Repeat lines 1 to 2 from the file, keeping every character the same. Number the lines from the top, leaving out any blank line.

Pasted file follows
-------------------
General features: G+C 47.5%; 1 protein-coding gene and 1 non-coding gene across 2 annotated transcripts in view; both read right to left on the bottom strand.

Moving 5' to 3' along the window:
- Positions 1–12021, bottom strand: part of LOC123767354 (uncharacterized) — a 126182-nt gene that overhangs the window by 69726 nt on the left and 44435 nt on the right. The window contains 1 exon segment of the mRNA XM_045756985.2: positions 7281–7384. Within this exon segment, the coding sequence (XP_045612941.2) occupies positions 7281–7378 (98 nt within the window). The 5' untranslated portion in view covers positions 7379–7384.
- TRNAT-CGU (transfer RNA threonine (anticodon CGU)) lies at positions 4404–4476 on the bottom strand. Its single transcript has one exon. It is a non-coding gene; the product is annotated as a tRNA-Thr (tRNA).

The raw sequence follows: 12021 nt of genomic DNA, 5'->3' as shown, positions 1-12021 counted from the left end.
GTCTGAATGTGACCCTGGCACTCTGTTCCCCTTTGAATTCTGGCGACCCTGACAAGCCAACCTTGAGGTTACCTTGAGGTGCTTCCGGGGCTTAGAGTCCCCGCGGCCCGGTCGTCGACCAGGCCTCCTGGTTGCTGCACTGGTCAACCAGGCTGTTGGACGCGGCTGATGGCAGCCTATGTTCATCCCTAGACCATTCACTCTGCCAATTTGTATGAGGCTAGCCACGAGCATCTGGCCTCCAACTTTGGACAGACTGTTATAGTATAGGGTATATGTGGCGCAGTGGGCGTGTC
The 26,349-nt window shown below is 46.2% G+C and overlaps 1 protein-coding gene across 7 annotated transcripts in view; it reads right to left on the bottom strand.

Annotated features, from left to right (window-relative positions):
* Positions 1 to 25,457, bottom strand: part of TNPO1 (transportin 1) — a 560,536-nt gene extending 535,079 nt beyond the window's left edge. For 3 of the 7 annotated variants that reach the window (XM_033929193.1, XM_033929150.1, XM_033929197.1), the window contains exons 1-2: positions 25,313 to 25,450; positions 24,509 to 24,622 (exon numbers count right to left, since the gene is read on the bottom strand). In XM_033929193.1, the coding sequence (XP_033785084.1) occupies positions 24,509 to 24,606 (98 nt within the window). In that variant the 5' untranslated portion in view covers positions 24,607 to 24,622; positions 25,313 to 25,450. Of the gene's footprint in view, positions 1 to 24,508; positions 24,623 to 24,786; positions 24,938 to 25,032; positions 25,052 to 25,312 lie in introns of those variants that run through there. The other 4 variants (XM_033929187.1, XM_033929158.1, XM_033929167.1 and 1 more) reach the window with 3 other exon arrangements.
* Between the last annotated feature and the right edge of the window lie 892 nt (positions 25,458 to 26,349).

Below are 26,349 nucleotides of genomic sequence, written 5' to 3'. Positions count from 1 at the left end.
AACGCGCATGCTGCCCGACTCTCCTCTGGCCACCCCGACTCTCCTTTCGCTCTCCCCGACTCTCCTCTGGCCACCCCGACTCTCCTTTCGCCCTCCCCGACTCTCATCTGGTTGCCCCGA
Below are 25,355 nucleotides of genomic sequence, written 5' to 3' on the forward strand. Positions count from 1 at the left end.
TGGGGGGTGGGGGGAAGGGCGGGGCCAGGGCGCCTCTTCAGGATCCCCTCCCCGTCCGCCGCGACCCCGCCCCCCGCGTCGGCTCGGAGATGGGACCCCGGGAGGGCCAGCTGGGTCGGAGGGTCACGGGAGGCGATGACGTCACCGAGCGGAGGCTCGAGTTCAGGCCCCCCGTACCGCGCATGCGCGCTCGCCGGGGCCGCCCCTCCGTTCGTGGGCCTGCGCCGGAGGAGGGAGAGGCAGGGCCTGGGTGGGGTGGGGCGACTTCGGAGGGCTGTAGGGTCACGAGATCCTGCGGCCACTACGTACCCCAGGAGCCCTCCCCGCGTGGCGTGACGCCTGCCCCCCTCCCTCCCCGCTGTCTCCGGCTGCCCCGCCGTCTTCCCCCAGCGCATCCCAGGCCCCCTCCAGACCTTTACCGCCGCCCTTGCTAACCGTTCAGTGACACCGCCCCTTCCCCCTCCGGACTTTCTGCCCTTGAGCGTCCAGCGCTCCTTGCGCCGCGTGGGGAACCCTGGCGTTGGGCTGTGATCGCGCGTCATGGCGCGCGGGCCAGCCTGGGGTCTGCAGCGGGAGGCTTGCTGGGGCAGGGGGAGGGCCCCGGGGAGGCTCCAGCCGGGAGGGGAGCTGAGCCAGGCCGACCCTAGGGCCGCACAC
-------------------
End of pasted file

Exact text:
General features: G+C 47.5%; 1 protein-coding gene and 1 non-coding gene across 2 annotated transcripts in view; both read right to left on the bottom strand.

Moving 5' to 3' along the window: